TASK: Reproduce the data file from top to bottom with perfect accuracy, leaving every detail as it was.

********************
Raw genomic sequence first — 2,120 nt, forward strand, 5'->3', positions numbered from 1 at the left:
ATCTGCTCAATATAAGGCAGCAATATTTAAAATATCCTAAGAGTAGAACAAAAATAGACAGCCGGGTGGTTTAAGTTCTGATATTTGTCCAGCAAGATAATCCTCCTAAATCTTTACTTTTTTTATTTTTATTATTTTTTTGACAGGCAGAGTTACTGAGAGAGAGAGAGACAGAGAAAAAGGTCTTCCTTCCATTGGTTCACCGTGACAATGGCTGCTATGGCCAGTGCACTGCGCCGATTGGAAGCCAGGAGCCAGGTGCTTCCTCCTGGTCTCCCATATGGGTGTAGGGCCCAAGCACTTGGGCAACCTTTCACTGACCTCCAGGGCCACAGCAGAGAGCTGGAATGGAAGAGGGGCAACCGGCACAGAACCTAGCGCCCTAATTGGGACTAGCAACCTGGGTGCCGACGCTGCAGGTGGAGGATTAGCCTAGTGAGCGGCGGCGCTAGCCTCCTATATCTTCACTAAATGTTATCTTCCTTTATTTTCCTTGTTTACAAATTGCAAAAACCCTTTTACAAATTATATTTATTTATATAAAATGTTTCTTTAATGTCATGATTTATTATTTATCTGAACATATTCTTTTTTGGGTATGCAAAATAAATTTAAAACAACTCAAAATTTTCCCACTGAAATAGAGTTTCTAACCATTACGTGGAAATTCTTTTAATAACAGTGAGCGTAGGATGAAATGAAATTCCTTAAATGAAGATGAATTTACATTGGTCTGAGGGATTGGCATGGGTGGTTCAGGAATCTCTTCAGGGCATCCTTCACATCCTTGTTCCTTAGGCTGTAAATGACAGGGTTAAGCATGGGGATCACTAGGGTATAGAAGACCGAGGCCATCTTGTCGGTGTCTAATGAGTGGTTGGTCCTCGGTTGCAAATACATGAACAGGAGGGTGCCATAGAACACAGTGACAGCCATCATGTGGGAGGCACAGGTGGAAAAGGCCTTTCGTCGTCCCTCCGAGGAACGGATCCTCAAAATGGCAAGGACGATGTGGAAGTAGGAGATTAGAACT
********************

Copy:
Raw genomic sequence first — 2,120 nt, forward strand, 5'->3', positions numbered from 1 at the left:
ATCTGCTCAATATAAGGCAGCAATATTTAAAATATCCTAAGAGTAGAACAAAAATAGACAGCCGGGTGGTTTAAGTTCTGATATTTGTCCAGCAAGATAATCCTCCTAAATCTTTACTTTTTTTATTTTTATTATTTTTTTGACAGGCAGAGTTACTGAGAGAGAGAGAGACAGAGAAAAAGGTCTTCCTTCCATTGGTTCACCGTGACAATGGCTGCTATGGCCAGTGCACTGCGCCGATTGGAAGCCAGGAGCCAGGTGCTTCCTCCTGGTCTCCCATATGGGTGTAGGGCCCAAGCACTTGGGCAACCTTTCACTGACCTCCAGGGCCACAGCAGAGAGCTGGAATGGAAGAGGGGCAACCGGCACAGAACCTAGCGCCCTAATTGGGACTAGCAACCTGGGTGCCGACGCTGCAGGTGGAGGATTAGCCTAGTGAGCGGCGGCGCTAGCCTCCTATATCTTCACTAAATGTTATCTTCCTTTATTTTCCTTGTTTACAAATTGCAAAAACCCTTTTACAAATTATATTTATTTATATAAAATGTTTCTTTAATGTCATGATTTATTATTTATCTGAACATATTCTTTTTTGGGTATGCAAAATAAATTTAAAACAACTCAAAATTTTCCCACTGAAATAGAGTTTCTAACCATTACGTGGAAATTCTTTTAATAACAGTGAGCGTAGGATGAAATGAAATTCCTTAAATGAAGATGAATTTACATTGGTCTGAGGGATTGGCATGGGTGGTTCAGGAATCTCTTCAGGGCATCCTTCACATCCTTGTTCCTTAGGCTGTAAATGACAGGGTTAAGCATGGGGATCACTAGGGTATAGAAGACCGAGGCCATCTTGTCGGTGTCTAATGAGTGGTTGGTCCTCGGTTGCAAATACATGAACAGGAGGGTGCCATAGAACACAGTGACAGCCATCATGTGGGAGGCACAGGTGGAAAAGGCCTTTCGTCGTCCCTCCGAGGAACGGATCCTCAAAATGGCAAGGACGATGTGGAAGTAGGAGATTAGAACT